See also: Category:Sports mascots in the United States and Native American mascot controversy As with college and professional football teams, most high school teams in every state have a mascot or team name.
Many are generic allusions conveying an image sense of strength, speed, or bravery. Thus, pluralized team names such as Tigers, Eagles, Wildcats, Trojans, and Warriors are fairly common throughout the country.
Other team names, however, have a historical connection to the town or area where the high school or school district is located, such as a locally important industry. Many new schools, or schools that had merged with other schools, have allowed their students to vote on a new school mascot or team nickname.
Coverage by broadcast media[ edit ] Because of high school football's mostly limited regional appeal, and because most games take place during prime time albeit during the Friday night death slot , television exposure of high school football on both a local and national basis tends to be limited to championship games only, or for the regular season to the lower-tier stations in a market such as a MyNetworkTV affiliate or independent television station where no critical programming would be pre-empted, where the game chosen for coverage may be put up to a public vote.
Local public access cable television and local radio stations often air regular season contests, and in some cases, the school's own radio station or a nearby college broadcasts the game using student announcers.
High school football is often an integral part of the modern full service radio format, which centers on local information; radio's prime times are traditionally earlier in the day , and there is far less risk of preemption, since many stations would otherwise be automated or off the air during the times high school football games are played, or air much less popular evening talk shows.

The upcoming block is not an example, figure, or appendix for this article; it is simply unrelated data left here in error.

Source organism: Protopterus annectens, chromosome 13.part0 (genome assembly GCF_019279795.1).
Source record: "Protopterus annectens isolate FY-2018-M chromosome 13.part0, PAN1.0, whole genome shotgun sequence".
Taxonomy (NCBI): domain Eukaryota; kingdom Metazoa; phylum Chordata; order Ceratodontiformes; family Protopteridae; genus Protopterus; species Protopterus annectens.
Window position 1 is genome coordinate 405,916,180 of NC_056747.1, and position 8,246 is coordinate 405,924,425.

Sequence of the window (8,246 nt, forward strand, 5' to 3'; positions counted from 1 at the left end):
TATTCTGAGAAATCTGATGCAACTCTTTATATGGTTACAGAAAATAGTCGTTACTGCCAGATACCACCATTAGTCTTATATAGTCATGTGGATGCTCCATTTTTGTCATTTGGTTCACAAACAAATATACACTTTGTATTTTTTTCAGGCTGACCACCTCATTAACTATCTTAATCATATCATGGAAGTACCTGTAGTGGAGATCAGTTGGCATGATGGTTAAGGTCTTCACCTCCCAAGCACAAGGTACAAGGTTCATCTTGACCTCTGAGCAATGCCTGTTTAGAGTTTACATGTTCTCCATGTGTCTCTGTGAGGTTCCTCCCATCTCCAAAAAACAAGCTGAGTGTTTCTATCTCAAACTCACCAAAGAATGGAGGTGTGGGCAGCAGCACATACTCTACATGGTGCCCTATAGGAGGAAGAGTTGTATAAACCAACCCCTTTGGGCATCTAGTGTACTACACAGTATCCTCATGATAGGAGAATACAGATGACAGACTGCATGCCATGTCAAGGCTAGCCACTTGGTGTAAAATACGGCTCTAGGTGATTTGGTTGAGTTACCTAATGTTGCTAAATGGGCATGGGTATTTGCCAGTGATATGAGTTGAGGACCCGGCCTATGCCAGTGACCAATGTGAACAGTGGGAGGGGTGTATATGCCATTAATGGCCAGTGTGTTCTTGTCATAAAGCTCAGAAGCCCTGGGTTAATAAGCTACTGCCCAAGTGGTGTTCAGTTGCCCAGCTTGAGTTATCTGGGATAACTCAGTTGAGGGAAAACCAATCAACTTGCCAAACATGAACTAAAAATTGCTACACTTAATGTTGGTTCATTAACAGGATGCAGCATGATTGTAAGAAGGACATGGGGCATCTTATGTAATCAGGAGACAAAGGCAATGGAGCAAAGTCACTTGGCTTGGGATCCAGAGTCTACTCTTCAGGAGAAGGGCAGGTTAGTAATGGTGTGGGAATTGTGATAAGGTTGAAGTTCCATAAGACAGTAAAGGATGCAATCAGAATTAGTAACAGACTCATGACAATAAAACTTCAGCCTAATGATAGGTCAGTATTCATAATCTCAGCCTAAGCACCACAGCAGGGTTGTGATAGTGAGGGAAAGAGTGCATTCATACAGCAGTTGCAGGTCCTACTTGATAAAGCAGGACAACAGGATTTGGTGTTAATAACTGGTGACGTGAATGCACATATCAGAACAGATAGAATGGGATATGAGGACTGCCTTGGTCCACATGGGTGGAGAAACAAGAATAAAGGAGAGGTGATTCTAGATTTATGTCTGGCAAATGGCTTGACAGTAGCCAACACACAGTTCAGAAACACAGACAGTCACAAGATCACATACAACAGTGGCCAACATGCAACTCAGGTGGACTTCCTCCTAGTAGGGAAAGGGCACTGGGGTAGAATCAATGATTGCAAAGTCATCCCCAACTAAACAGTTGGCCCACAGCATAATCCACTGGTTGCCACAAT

There has also been a marked increase in recent years of web-based media covering high school sporting events.
In many television markets, local stations will air 30 or minute 'scoreboard' shows following their late Friday newscast with scores and highlights from games in their coverage area. Many national media outlets have been producing national high school football rankings, including High School Football America, which has been releasing its Top 25 since One example is the University Interscholastic League , which governs public school sports in Texas.
The Sports Broadcasting Act of and Public Law , which govern the antitrust exemptions given to the National Football League , prohibit the broadcasting of NFL games within 75 miles of any high school football game on Friday nights between September and early December.
Because most populated areas of the United States have at least one high school football game within a mile radius, and because broadcasting is an integral part of the NFL's business model roughly half of the league's revenue comes from television contracts , this effectively prohibits the playing of NFL games in competition with high school football.
These rules do not apply during preseason , when Friday night games are common, nor does it apply at the end of the season, though the only time regular season games are played on Friday in the NFL is on Christmas.
Only recently have national sports television channels fully capitalized on this rule; since , the ESPN family of networks usually the sub-networks ESPN2 , ESPNU and online broadcaster ESPN3 , although the main channel also shows occasional games has aired regular season matchups between nationally ranked teams under the High School Showcase banner.